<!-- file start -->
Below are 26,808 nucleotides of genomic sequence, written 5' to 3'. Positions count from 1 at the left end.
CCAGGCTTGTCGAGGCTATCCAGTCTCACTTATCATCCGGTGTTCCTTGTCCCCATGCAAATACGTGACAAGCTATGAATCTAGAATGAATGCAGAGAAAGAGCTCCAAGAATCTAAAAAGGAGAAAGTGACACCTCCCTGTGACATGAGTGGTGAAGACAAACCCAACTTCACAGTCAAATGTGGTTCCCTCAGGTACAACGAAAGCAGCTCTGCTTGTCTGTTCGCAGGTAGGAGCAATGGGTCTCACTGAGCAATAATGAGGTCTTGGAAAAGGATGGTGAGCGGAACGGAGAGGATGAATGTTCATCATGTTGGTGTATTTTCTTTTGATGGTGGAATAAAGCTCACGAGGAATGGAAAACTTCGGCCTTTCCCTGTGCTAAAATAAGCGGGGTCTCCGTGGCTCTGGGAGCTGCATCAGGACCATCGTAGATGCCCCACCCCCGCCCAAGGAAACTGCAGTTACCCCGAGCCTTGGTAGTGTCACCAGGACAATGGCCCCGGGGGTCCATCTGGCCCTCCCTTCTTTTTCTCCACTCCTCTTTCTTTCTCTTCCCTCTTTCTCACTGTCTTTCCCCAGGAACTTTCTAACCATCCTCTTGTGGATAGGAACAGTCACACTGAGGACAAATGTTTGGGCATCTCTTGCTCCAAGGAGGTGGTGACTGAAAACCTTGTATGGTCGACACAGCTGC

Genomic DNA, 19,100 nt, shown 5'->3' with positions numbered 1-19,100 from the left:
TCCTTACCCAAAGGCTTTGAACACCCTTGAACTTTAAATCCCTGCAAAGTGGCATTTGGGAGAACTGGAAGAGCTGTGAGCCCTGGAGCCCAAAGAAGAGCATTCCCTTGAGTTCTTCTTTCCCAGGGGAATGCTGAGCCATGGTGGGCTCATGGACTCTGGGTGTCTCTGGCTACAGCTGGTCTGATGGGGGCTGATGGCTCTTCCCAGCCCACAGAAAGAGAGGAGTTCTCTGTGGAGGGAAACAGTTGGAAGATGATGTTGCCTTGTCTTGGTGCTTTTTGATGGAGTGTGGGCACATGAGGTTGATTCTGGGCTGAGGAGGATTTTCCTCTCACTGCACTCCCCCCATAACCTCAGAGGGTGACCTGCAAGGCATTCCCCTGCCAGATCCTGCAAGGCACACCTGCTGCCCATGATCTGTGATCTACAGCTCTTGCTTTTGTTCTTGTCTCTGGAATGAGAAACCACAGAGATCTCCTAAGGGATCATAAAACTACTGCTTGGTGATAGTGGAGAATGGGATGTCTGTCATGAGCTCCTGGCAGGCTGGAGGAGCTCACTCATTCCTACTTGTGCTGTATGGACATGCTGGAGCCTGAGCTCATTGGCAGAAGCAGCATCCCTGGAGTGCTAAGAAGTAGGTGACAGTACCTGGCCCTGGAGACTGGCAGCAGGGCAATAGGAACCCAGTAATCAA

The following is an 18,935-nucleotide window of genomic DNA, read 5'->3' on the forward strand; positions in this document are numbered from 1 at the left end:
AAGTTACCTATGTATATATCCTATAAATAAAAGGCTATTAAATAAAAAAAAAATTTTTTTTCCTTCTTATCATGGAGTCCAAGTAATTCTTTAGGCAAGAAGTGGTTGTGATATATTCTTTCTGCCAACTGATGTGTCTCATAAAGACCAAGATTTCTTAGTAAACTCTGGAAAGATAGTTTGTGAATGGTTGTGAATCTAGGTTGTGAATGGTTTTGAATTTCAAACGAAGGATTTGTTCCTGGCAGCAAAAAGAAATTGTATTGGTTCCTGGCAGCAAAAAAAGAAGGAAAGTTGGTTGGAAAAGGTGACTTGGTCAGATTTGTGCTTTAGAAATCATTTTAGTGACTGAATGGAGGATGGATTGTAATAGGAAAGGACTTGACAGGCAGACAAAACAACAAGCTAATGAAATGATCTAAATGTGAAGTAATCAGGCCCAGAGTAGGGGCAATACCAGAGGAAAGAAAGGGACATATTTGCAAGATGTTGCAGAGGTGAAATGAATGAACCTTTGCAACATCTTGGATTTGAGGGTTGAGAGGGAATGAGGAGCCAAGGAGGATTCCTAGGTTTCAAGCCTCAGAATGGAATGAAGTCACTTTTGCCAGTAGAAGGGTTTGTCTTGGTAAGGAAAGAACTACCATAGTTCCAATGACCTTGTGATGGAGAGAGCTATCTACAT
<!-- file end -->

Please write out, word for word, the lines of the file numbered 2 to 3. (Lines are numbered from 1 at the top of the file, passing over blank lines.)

CCAGGCTTGTCGAGGCTATCCAGTCTCACTTATCATCCGGTGTTCCTTGTCCCCATGCAAATACGTGACAAGCTATGAATCTAGAATGAATGCAGAGAAAGAGCTCCAAGAATCTAAAAAGGAGAAAGTGACACCTCCCTGTGACATGAGTGGTGAAGACAAACCCAACTTCACAGTCAAATGTGGTTCCCTCAGGTACAACGAAAGCAGCTCTGCTTGTCTGTTCGCAGGTAGGAGCAATGGGTCTCACTGAGCAATAATGAGGTCTTGGAAAAGGATGGTGAGCGGAACGGAGAGGATGAATGTTCATCATGTTGGTGTATTTTCTTTTGATGGTGGAATAAAGCTCACGAGGAATGGAAAACTTCGGCCTTTCCCTGTGCTAAAATAAGCGGGGTCTCCGTGGCTCTGGGAGCTGCATCAGGACCATCGTAGATGCCCCACCCCCGCCCAAGGAAACTGCAGTTACCCCGAGCCTTGGTAGTGTCACCAGGACAATGGCCCCGGGGGTCCATCTGGCCCTCCCTTCTTTTTCTCCACTCCTCTTTCTTTCTCTTCCCTCTTTCTCACTGTCTTTCCCCAGGAACTTTCTAACCATCCTCTTGTGGATAGGAACAGTCACACTGAGGACAAATGTTTGGGCATCTCTTGCTCCAAGGAGGTGGTGACTGAAAACCTTGTATGGTCGACACAGCTGC

Genomic DNA, 19,100 nt, shown 5'->3' with positions numbered 1-19,100 from the left: